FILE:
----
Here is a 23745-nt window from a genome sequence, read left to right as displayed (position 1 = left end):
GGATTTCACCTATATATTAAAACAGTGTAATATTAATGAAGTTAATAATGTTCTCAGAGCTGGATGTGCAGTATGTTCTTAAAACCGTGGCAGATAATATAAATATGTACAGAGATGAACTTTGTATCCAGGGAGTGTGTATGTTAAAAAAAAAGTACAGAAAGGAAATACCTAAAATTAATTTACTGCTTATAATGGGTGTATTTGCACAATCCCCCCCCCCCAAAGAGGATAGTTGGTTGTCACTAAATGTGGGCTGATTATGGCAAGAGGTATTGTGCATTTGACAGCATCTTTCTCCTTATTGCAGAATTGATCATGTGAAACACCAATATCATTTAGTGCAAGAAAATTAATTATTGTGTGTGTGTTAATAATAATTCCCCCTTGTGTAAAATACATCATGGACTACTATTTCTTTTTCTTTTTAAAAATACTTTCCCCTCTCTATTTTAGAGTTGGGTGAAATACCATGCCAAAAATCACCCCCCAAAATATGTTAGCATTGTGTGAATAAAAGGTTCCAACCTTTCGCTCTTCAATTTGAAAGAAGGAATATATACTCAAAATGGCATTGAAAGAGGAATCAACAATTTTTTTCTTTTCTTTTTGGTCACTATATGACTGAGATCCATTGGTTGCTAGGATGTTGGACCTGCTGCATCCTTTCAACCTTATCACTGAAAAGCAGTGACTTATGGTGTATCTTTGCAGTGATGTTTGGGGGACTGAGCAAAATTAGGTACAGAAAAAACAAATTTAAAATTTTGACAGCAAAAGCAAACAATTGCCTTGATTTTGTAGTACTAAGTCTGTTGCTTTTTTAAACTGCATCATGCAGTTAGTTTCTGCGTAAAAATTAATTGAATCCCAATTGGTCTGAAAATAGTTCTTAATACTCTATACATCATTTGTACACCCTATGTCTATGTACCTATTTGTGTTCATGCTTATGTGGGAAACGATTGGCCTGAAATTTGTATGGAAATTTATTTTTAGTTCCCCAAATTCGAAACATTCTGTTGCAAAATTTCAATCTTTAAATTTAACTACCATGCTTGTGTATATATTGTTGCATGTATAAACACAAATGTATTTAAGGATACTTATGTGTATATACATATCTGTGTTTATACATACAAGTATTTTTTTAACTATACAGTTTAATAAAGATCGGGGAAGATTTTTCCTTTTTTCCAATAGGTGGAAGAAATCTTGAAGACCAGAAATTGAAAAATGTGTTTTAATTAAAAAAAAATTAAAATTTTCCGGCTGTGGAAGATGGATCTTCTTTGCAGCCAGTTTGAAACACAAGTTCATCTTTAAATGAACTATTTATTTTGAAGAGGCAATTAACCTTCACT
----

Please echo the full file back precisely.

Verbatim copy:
Here is a 23745-nt window from a genome sequence, read left to right as displayed (position 1 = left end):
GGATTTCACCTATATATTAAAACAGTGTAATATTAATGAAGTTAATAATGTTCTCAGAGCTGGATGTGCAGTATGTTCTTAAAACCGTGGCAGATAATATAAATATGTACAGAGATGAACTTTGTATCCAGGGAGTGTGTATGTTAAAAAAAAAGTACAGAAAGGAAATACCTAAAATTAATTTACTGCTTATAATGGGTGTATTTGCACAATCCCCCCCCCCCAAAGAGGATAGTTGGTTGTCACTAAATGTGGGCTGATTATGGCAAGAGGTATTGTGCATTTGACAGCATCTTTCTCCTTATTGCAGAATTGATCATGTGAAACACCAATATCATTTAGTGCAAGAAAATTAATTATTGTGTGTGTGTTAATAATAATTCCCCCTTGTGTAAAATACATCATGGACTACTATTTCTTTTTCTTTTTAAAAATACTTTCCCCTCTCTATTTTAGAGTTGGGTGAAATACCATGCCAAAAATCACCCCCCAAAATATGTTAGCATTGTGTGAATAAAAGGTTCCAACCTTTCGCTCTTCAATTTGAAAGAAGGAATATATACTCAAAATGGCATTGAAAGAGGAATCAACAATTTTTTTCTTTTCTTTTTGGTCACTATATGACTGAGATCCATTGGTTGCTAGGATGTTGGACCTGCTGCATCCTTTCAACCTTATCACTGAAAAGCAGTGACTTATGGTGTATCTTTGCAGTGATGTTTGGGGGACTGAGCAAAATTAGGTACAGAAAAAACAAATTTAAAATTTTGACAGCAAAAGCAAACAATTGCCTTGATTTTGTAGTACTAAGTCTGTTGCTTTTTTAAACTGCATCATGCAGTTAGTTTCTGCGTAAAAATTAATTGAATCCCAATTGGTCTGAAAATAGTTCTTAATACTCTATACATCATTTGTACACCCTATGTCTATGTACCTATTTGTGTTCATGCTTATGTGGGAAACGATTGGCCTGAAATTTGTATGGAAATTTATTTTTAGTTCCCCAAATTCGAAACATTCTGTTGCAAAATTTCAATCTTTAAATTTAACTACCATGCTTGTGTATATATTGTTGCATGTATAAACACAAATGTATTTAAGGATACTTATGTGTATATACATATCTGTGTTTATACATACAAGTATTTTTTTAACTATACAGTTTAATAAAGATCGGGGAAGATTTTTCCTTTTTTCCAATAGGTGGAAGAAATCTTGAAGACCAGAAATTGAAAAATGTGTTTTAATTAAAAAAAAATTAAAATTTTCCGGCTGTGGAAGATGGATCTTCTTTGCAGCCAGTTTGAAACACAAGTTCATCTTTAAATGAACTATTTATTTTGAAGAGGCAATTAACCTTCACT